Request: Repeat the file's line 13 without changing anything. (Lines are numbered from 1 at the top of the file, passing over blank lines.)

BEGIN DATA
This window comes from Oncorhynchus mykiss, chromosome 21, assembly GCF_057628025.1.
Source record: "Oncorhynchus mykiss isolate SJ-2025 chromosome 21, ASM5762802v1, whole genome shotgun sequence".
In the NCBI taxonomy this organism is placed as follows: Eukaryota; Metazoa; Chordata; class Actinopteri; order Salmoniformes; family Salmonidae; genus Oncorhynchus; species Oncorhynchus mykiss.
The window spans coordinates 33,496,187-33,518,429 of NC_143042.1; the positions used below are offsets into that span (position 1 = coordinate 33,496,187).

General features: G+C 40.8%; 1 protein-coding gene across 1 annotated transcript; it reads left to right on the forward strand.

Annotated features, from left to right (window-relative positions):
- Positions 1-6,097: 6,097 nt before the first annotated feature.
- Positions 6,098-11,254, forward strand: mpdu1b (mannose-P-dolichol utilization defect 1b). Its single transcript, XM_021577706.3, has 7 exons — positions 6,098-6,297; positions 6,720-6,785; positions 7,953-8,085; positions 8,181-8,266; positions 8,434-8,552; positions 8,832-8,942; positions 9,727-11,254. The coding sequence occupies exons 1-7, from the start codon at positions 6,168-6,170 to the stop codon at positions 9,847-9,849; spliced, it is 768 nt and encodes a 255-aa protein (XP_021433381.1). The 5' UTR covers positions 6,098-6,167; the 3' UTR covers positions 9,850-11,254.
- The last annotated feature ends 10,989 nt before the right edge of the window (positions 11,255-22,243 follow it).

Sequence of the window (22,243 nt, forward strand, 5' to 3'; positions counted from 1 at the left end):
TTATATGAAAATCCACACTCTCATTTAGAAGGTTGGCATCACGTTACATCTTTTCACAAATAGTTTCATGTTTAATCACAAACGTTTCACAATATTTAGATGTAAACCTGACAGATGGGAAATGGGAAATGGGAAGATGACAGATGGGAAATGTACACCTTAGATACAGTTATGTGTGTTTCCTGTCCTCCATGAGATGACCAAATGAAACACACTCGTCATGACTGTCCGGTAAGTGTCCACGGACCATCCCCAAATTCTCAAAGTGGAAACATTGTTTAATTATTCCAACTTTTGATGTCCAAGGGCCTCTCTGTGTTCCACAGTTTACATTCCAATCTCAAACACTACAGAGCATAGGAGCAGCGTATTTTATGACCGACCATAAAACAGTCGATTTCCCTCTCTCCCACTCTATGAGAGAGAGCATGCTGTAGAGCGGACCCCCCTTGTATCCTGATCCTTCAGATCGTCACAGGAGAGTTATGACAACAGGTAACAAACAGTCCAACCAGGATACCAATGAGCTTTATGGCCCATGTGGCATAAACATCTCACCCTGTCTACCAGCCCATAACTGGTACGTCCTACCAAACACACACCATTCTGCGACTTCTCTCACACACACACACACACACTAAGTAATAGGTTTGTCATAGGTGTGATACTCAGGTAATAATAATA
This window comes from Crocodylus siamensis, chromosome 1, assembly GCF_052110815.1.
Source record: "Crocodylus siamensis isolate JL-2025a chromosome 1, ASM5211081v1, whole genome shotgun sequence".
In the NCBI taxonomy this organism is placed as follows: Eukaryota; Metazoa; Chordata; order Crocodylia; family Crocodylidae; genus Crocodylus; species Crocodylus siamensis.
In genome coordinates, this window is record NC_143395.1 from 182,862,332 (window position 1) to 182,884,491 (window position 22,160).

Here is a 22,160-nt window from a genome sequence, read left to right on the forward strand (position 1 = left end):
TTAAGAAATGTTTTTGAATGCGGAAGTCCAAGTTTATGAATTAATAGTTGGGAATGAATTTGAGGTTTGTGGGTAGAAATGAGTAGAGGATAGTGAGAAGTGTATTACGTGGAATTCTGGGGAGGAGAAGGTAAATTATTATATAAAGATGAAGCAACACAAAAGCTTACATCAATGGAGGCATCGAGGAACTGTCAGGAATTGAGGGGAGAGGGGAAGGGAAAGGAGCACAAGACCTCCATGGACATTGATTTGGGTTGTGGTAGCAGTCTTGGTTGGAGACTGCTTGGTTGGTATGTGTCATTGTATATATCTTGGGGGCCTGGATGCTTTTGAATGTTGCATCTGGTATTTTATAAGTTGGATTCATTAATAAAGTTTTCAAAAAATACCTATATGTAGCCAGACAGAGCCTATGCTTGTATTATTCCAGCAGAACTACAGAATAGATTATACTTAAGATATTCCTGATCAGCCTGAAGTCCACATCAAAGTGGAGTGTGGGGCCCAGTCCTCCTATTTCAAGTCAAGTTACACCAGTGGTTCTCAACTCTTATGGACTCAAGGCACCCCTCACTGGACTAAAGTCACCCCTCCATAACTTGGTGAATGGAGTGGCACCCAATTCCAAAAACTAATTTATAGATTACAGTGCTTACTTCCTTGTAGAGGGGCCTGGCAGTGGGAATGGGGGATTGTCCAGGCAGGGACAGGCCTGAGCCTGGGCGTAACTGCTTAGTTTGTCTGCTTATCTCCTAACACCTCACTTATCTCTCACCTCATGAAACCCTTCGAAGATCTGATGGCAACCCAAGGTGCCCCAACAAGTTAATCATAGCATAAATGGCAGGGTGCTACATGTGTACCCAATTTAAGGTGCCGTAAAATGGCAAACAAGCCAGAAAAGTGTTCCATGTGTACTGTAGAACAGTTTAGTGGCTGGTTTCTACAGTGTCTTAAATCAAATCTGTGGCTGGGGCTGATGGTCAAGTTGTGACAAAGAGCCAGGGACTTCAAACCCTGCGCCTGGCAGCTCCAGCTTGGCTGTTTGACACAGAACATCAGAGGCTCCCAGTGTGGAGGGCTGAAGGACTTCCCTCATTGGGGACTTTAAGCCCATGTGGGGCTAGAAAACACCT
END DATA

Source record: "Crocodylus siamensis isolate JL-2025a chromosome 1, ASM5211081v1, whole genome shotgun sequence".